Roberto Bonati / Tor Yttredal – Some Red Some Yellow: An album of understated beauty.

The UK having now departed the European Union, it feels more important than ever for those of us here in Scotland who relish diversity in music, to maintain links with our musical family across the European continent. In this spirit Scottish Jazz Space presents Some Red Some Yellow, an album from Roberto Bonati and Tor Yttredal, that came out just a few months ago.

Though surprisingly little known in the UK, veteran double bass player-composer Roberto Bonati has since the 1980s been a major musical presence in his homeland, Italy. He is Artistic Director at ParmaJazz Frontiere Festival, runs the ParmaFrontiere Orchestra and the music label of the same name (and on which this album is released). Bonati also writes music for film and dance and is a frequent collaborator, notably of late with vocalist Diana Torto. He also somehow finds time for two roles at Parmaโ€™s Conservatorio di Musica Arrigo Boito: Professor of Jazz Composition and Improvisation and Head of the New Musical Technologies and Languages.

And whether as soloist or leader Bonatiโ€™s music has traversed multiple musical genres – European classical, non-European roots music, contemporary, jazz and improvisation โ€“ all of which musical labels are evoked in this album.

Joining Bonati on Some Red Some Yellow is his equally musically evolved friend and frequent collaborator (though this is their first duo), Norwegian saxophonist Tor Yttredal. Additionally on two of the tunes, Norwegian-American electronics musician and producer John Derek Bishop contributes some samples and field recordings.

Through-composed in part, most of the album sounds improvised – and interestingly is part of a research project on improvisation being conducted by Stavangerโ€™s Faculty of Performing Arts. Consisting of fifteen tunes in all, the total playing time is just under 58 minutes. The majority are composed solely by Bonati. Many tracks are short such as the playfully entitled, perky To Byte Who, which at 1 minute 45 seconds begged to be developed further. In fact, much of the album felt like embryonic nuggets of improvisation each of which held promise, although it was the longer tracks, such as the over six minutes long title track which gave most satisfaction to this listener.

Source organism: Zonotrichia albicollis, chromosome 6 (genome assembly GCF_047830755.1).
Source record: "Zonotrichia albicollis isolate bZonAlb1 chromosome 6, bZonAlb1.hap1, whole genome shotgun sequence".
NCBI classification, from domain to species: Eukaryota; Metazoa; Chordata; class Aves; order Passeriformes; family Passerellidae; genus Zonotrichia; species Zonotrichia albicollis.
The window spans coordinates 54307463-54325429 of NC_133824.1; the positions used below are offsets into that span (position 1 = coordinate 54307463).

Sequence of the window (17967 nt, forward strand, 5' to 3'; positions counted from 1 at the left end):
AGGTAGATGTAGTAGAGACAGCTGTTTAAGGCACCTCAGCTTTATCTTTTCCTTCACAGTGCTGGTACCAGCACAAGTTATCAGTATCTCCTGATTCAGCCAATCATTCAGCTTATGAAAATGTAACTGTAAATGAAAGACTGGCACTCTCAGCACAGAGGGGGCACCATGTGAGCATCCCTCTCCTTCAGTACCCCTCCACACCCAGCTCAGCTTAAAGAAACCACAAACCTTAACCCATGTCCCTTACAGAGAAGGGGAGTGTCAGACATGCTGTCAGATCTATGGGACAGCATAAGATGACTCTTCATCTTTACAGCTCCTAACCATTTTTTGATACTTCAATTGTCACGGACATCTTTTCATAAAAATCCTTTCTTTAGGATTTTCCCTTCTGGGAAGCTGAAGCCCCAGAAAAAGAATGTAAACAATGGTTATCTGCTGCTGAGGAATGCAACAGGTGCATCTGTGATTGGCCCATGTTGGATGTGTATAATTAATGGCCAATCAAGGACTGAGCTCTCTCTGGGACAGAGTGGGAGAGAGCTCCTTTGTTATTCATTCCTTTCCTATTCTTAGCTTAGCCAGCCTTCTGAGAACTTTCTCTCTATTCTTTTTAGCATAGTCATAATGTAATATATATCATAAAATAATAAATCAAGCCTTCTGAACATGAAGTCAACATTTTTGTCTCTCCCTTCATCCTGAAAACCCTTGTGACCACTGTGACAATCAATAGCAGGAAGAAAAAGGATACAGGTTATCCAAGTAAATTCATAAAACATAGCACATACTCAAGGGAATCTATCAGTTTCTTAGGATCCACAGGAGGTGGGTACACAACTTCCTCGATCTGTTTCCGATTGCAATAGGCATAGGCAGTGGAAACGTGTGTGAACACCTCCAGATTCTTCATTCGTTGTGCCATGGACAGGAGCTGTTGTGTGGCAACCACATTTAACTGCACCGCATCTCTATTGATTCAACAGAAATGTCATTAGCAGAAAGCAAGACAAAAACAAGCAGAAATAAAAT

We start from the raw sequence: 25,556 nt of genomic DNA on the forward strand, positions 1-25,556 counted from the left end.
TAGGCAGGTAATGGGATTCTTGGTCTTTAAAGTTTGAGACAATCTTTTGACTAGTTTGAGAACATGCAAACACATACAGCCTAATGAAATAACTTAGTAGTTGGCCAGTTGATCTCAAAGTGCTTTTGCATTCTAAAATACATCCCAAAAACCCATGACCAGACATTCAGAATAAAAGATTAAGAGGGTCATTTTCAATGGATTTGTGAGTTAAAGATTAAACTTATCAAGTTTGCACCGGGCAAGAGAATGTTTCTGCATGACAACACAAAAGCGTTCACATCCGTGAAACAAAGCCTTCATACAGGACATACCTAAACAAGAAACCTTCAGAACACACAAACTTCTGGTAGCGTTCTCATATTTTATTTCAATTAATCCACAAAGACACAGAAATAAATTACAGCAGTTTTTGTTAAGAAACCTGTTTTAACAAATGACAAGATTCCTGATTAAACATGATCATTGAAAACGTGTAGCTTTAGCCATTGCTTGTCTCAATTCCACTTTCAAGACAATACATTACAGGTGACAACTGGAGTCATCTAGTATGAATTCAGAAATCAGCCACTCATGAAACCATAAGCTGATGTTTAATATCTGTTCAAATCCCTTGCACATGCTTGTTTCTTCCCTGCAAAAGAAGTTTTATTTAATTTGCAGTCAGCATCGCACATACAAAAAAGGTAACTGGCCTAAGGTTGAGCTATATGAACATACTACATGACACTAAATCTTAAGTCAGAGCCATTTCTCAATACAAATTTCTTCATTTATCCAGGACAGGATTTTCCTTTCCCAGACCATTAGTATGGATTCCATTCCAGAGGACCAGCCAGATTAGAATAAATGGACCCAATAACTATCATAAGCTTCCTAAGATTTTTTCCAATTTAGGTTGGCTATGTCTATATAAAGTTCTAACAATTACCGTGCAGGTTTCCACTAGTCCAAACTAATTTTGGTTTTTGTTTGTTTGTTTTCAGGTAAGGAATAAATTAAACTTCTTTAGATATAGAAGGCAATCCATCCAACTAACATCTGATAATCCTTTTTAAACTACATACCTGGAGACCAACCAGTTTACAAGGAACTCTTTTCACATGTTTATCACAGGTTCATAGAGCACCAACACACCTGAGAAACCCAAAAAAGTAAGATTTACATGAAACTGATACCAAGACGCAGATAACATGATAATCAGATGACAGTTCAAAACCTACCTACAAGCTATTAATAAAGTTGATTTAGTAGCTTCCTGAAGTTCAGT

Notwithstanding the occasional out-there sax blurts (such as in the title track), dramatic percussion (Strokes) or referencing of mediaeval music (Invocatio), what was consistent throughout the album was a calm elegance, an absence of superfluity. Each phrase felt sufficient. From a Western Classical bedrock, slight gestures indicated where developments might occur at future live gigs. Furthermore, the connection between Bonati and Yttredal was as close as would be expected from two experienced searchers who self-evidently share a depth of thoughtfulness and wide range of musical references.

Bishopโ€™s additional field recordings on Come pioggia nel mattino silente (Like rain on a silent morning) enhanced the lovely atmosphere of that track, whilst his low frequency electronic drone in the final Canto antico (Ancient song) added a mildly foreboding tinge to an otherwise wistful tune.

The album was further enriched by the quality of the sound, particularly that of the double bass, plaudits for which are richly deserved by sound recording and mix engineers, Domenico Vigliotti and Stefano Amerio respectively.

Despite the increased difficulties for UK musicians who wish to tour overseas, one hopes that it might still be feasible for Scottish improvisers to pursue collaborations with international colleagues such as Bonati and Yttredal. An Italian-Norwegian-Scottish collaboration: what a treat that would be!

Some Red Some Yellow was release several months ago on ParmaFrontiere, CD010

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